As we expected, the microorganisms used in the studies carried out conjugation of isoflavones with the sugar molecule. Daidzin and genistin occur naturally in relatively large amounts; however, sissotrin, isolated mainly from red clover, occurs in amounts more than 10-fold less than its aglycone form biochanin A [33]. Therefore, our biotechnological methods of obtaining sissotrin as well as of isosissotrin may have practical significance. The fungal transformations presented in this article turned out to be a useful tool for obtaining new isoflavone glucosides as well as these, which naturally occur in small quantities. Due to relatively high yields (compared to chemical methods) the filamentous fungi biocatalysis can be used as a method of choice for bioavailability studies. There are many studies on bioavailability of genistein and its glucoside genistin and also daidzein and its glucoside daidzin, although absorption of isoflavonoid glycosides and their respective aglycones that form in humans is a subject of controversy [34]. Although there are reports in the literature on bioavailability of biochanin A [35,36,37], there is no data about biochanin A glucoside bioavailability, possibly due to the rarer occurrence of sissotrin in nature. Described biotransformation of biochanin A is the method that allows us to obtain a glucoside in an amount sufficient for the research concerning the influence of glucose moiety on biological activity.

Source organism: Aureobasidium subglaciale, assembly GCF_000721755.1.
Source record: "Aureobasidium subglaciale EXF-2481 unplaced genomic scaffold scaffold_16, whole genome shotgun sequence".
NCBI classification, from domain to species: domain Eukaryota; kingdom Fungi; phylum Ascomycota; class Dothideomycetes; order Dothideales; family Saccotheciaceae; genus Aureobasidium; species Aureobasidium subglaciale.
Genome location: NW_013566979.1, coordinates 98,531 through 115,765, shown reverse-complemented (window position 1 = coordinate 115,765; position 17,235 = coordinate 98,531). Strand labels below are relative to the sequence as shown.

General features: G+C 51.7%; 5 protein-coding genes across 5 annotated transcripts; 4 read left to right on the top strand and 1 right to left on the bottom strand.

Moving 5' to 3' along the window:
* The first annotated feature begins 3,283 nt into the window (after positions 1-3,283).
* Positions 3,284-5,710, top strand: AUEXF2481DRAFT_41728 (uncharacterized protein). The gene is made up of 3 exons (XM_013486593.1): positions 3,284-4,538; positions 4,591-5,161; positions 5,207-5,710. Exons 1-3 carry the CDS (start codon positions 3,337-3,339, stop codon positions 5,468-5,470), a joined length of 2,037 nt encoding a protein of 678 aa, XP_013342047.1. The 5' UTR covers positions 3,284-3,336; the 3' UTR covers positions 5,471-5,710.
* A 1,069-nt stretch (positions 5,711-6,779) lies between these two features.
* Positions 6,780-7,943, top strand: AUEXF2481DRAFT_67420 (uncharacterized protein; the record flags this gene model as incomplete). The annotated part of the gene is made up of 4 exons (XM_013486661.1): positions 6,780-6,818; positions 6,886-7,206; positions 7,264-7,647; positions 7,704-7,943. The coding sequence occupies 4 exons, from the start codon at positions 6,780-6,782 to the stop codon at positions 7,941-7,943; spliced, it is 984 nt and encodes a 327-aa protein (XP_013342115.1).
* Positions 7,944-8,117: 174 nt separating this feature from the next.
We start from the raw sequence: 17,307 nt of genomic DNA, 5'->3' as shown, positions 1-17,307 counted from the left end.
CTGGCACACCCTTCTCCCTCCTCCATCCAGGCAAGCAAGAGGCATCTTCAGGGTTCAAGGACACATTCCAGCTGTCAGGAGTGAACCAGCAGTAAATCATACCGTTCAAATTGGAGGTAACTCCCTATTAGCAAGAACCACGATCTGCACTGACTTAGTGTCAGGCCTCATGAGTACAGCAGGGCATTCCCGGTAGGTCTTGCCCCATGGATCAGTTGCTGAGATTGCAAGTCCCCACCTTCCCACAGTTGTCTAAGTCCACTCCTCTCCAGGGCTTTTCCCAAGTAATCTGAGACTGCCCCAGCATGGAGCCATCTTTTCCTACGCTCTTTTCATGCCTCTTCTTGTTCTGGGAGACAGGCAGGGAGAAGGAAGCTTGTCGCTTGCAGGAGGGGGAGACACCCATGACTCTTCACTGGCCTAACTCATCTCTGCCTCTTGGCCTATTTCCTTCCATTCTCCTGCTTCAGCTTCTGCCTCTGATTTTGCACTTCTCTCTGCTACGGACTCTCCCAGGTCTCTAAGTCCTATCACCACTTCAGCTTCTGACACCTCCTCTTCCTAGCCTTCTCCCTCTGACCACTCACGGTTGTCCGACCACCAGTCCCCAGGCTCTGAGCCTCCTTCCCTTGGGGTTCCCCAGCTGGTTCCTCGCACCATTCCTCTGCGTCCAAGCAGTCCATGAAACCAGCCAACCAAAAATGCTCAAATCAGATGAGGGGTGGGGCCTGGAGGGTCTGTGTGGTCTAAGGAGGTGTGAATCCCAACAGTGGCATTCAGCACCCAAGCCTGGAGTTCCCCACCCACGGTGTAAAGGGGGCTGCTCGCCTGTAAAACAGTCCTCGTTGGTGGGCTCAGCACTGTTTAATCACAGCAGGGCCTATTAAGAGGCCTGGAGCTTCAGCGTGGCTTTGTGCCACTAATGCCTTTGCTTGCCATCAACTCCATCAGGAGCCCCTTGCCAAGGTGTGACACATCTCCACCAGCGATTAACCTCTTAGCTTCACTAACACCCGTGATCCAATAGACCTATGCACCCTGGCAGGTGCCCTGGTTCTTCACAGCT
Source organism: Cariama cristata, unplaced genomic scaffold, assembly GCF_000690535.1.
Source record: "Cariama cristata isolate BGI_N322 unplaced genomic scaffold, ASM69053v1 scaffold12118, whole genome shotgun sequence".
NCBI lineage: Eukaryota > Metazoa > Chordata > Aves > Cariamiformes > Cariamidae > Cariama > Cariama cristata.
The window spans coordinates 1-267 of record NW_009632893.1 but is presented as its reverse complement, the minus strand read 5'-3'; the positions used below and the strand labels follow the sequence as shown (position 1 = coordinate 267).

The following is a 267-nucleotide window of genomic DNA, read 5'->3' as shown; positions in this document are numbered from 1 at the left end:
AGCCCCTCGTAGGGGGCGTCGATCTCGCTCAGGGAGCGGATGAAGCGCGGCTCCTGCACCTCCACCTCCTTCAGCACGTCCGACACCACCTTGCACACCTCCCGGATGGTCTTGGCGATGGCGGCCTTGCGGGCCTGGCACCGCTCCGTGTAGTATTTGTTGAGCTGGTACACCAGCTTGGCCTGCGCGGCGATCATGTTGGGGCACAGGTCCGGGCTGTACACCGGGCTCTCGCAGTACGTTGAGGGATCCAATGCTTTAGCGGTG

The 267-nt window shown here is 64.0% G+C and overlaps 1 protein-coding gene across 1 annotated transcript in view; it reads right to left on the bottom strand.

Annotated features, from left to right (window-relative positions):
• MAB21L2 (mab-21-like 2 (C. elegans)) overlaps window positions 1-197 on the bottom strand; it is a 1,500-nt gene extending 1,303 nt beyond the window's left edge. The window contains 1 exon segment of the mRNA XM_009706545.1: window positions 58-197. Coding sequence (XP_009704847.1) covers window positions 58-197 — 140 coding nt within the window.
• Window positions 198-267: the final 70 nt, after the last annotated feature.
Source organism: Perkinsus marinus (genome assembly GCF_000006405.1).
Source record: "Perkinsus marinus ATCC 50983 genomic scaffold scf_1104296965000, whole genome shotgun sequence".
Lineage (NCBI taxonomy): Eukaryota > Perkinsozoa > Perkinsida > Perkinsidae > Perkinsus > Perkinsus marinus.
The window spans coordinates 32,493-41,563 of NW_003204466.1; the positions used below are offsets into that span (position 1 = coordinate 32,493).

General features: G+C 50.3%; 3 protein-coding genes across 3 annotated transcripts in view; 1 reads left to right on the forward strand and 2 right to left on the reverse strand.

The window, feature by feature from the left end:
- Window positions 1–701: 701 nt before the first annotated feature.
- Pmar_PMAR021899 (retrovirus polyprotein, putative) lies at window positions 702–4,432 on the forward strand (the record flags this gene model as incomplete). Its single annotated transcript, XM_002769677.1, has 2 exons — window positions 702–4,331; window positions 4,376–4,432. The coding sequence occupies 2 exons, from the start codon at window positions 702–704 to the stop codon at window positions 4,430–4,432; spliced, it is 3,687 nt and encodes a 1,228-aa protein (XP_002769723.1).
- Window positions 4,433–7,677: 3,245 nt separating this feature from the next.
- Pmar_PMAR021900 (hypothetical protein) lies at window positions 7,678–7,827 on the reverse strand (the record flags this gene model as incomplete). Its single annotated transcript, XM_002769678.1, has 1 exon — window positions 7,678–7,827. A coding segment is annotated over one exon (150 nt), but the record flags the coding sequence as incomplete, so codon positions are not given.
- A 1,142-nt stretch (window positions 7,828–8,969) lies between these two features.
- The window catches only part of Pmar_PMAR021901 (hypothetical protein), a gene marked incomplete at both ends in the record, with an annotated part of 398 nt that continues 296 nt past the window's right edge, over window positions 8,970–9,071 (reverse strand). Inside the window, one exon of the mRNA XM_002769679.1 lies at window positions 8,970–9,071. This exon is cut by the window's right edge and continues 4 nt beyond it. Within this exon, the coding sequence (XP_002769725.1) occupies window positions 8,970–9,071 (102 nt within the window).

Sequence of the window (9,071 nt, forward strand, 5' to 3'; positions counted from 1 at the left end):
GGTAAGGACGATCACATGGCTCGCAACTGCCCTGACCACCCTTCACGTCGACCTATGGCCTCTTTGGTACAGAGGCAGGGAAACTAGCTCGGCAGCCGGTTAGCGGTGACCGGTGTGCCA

3. Materials and Methods

3.1. Compounds

Biochanin A (5,7-dihydroxy-4′-methoxyisoflavone) was purchased from Sigma-Aldrich (St. Louis, MO, USA). Daidzein (4′,7-dihydroxyisoflavone) and genistein (4′,5,7-trihydroxyisoflavone) were isolated from soy extract. Flavonoid glycosides included in the dry extract were hydrolyzed and the aglycones of daidzein and genistein were isolated from the reaction mixture according to the method described by Utkina et al. [38] and were of high purity (>98% by HPLC).
Daidzein: 1H-NMR (600 MHz, DMSO-d6) δ: 6.80 (2H, m, H-3′, H-5′), 6.85 (1H, d, J = 2.2 Hz, H-8), 6.93 (1H, dd, J = 8.7, 2.2 Hz, H-6), 7.37 (2H, m, H-2′, H-6′), 7.96 (1H, d, J = 8.7, H-5), 8.29 (1H, s, H-2), 9.51 (1H, s, 4′-OH), 10.77 (1H, s, 7-OH); 13C-NMR (150 MHz, DMSO-d6) δ: 102.8 (C-8), 114.1 (C-6), 116.6 (C-10), 115.1 (C-3′, C-5′), 122.5 (C-1′), 123.5 (C-3), 127.3 (C-5), 130.1 (C-2′, C-6′), 152.8 (C-2), 157.2 (C-4′), 157.4 (C-9), 162.5 (C-7), 174.7 (C-4).
Genistein: 1H-NMR (600 MHz, DMSO-d6) δ: 6.26 (1H, d, J = 2.1 Hz, H-6), 6.42 (1H, d, J = 2.1 Hz, H-8), 6.82 (2H, m, H-3′, H-5′), 7.37 (2H, m, H-2′, H-6′), 8.32 (1H, s, H-2), 9.65 (1H, s, 4′-OH), 11.04 (1H, s, 7-OH), 12.94 (1H, s, 5-OH); 13C-NMR (150 MHz, DMSO-d6) δ: 94.2 (C-8), 99.5 (C-6), 104.9 (C-10), 115.5 (C-3′, C-5′), 121.4 (C-1′), 122.7 (C-3), 130.6 (C-2′, C-6′), 154.5 (C-2), 157.9 (C-4′), 158.0 (C-9), 162.4 (C-5), 164.9 (C-7), 180.8 (C-4).